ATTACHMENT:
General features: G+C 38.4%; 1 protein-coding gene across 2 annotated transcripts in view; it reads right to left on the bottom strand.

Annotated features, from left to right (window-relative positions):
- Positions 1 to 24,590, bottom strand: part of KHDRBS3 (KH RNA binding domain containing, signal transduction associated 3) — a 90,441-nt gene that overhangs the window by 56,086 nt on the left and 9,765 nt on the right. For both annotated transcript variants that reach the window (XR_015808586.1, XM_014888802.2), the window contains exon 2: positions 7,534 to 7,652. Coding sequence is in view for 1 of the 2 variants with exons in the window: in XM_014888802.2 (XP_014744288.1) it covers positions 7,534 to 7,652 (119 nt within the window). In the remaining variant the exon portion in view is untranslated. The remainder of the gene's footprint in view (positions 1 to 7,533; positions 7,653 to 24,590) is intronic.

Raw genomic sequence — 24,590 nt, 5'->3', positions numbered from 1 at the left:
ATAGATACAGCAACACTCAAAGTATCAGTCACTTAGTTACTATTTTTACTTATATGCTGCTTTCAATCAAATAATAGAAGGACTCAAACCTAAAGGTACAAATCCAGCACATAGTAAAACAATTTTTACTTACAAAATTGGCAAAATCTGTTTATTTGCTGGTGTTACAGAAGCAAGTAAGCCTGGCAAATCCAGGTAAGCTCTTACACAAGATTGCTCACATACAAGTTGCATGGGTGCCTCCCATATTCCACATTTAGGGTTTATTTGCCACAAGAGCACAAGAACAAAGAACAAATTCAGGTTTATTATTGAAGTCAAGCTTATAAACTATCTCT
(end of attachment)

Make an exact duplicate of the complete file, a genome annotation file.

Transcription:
General features: G+C 38.4%; 1 protein-coding gene across 2 annotated transcripts in view; it reads right to left on the bottom strand.

Annotated features, from left to right (window-relative positions):
- Positions 1 to 24,590, bottom strand: part of KHDRBS3 (KH RNA binding domain containing, signal transduction associated 3) — a 90,441-nt gene that overhangs the window by 56,086 nt on the left and 9,765 nt on the right. For both annotated transcript variants that reach the window (XR_015808586.1, XM_014888802.2), the window contains exon 2: positions 7,534 to 7,652. Coding sequence is in view for 1 of the 2 variants with exons in the window: in XM_014888802.2 (XP_014744288.1) it covers positions 7,534 to 7,652 (119 nt within the window). In the remaining variant the exon portion in view is untranslated. The remainder of the gene's footprint in view (positions 1 to 7,533; positions 7,653 to 24,590) is intronic.

Raw genomic sequence — 24,590 nt, 5'->3', positions numbered from 1 at the left:
ATAGATACAGCAACACTCAAAGTATCAGTCACTTAGTTACTATTTTTACTTATATGCTGCTTTCAATCAAATAATAGAAGGACTCAAACCTAAAGGTACAAATCCAGCACATAGTAAAACAATTTTTACTTACAAAATTGGCAAAATCTGTTTATTTGCTGGTGTTACAGAAGCAAGTAAGCCTGGCAAATCCAGGTAAGCTCTTACACAAGATTGCTCACATACAAGTTGCATGGGTGCCTCCCATATTCCACATTTAGGGTTTATTTGCCACAAGAGCACAAGAACAAAGAACAAATTCAGGTTTATTATTGAAGTCAAGCTTATAAACTATCTCT